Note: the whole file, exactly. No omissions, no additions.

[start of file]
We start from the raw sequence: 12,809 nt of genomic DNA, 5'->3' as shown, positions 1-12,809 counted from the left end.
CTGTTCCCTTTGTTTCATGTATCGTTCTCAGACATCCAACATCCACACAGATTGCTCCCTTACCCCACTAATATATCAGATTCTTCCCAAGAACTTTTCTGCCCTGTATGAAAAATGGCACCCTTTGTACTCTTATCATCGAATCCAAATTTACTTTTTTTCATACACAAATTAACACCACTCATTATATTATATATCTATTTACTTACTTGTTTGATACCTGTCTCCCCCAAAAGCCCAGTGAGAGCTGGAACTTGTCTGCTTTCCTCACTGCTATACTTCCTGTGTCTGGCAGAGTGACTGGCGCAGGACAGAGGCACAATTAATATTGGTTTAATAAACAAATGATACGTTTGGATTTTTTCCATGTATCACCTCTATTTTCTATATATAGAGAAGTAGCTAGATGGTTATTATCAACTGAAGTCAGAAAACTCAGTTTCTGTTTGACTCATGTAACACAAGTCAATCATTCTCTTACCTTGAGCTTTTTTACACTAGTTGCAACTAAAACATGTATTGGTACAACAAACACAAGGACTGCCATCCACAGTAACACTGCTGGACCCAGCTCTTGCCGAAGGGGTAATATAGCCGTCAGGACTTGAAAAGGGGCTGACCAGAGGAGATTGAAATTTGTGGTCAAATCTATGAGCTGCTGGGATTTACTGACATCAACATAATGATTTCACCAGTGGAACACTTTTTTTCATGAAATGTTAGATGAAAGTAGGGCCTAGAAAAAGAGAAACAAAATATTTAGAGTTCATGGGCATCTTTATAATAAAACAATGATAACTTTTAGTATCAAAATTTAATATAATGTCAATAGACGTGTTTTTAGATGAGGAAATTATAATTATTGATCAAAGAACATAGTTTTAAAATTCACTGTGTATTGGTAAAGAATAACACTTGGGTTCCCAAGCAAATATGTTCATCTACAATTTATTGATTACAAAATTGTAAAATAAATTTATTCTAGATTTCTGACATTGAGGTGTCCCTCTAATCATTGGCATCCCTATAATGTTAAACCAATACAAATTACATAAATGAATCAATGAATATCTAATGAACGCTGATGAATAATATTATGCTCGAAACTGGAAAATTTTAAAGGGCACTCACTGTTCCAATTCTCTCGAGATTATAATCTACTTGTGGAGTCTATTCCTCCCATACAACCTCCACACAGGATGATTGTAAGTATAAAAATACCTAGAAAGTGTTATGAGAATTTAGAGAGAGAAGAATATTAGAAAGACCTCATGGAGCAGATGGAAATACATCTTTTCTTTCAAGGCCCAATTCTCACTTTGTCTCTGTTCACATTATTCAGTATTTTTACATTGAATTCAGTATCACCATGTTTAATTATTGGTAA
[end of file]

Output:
We start from the raw sequence: 12,809 nt of genomic DNA, 5'->3' as shown, positions 1-12,809 counted from the left end.
CTGTTCCCTTTGTTTCATGTATCGTTCTCAGACATCCAACATCCACACAGATTGCTCCCTTACCCCACTAATATATCAGATTCTTCCCAAGAACTTTTCTGCCCTGTATGAAAAATGGCACCCTTTGTACTCTTATCATCGAATCCAAATTTACTTTTTTTCATACACAAATTAACACCACTCATTATATTATATATCTATTTACTTACTTGTTTGATACCTGTCTCCCCCAAAAGCCCAGTGAGAGCTGGAACTTGTCTGCTTTCCTCACTGCTATACTTCCTGTGTCTGGCAGAGTGACTGGCGCAGGACAGAGGCACAATTAATATTGGTTTAATAAACAAATGATACGTTTGGATTTTTTCCATGTATCACCTCTATTTTCTATATATAGAGAAGTAGCTAGATGGTTATTATCAACTGAAGTCAGAAAACTCAGTTTCTGTTTGACTCATGTAACACAAGTCAATCATTCTCTTACCTTGAGCTTTTTTACACTAGTTGCAACTAAAACATGTATTGGTACAACAAACACAAGGACTGCCATCCACAGTAACACTGCTGGACCCAGCTCTTGCCGAAGGGGTAATATAGCCGTCAGGACTTGAAAAGGGGCTGACCAGAGGAGATTGAAATTTGTGGTCAAATCTATGAGCTGCTGGGATTTACTGACATCAACATAATGATTTCACCAGTGGAACACTTTTTTTCATGAAATGTTAGATGAAAGTAGGGCCTAGAAAAAGAGAAACAAAATATTTAGAGTTCATGGGCATCTTTATAATAAAACAATGATAACTTTTAGTATCAAAATTTAATATAATGTCAATAGACGTGTTTTTAGATGAGGAAATTATAATTATTGATCAAAGAACATAGTTTTAAAATTCACTGTGTATTGGTAAAGAATAACACTTGGGTTCCCAAGCAAATATGTTCATCTACAATTTATTGATTACAAAATTGTAAAATAAATTTATTCTAGATTTCTGACATTGAGGTGTCCCTCTAATCATTGGCATCCCTATAATGTTAAACCAATACAAATTACATAAATGAATCAATGAATATCTAATGAACGCTGATGAATAATATTATGCTCGAAACTGGAAAATTTTAAAGGGCACTCACTGTTCCAATTCTCTCGAGATTATAATCTACTTGTGGAGTCTATTCCTCCCATACAACCTCCACACAGGATGATTGTAAGTATAAAAATACCTAGAAAGTGTTATGAGAATTTAGAGAGAGAAGAATATTAGAAAGACCTCATGGAGCAGATGGAAATACATCTTTTCTTTCAAGGCCCAATTCTCACTTTGTCTCTGTTCACATTATTCAGTATTTTTACATTGAATTCAGTATCACCATGTTTAATTATTGGTAA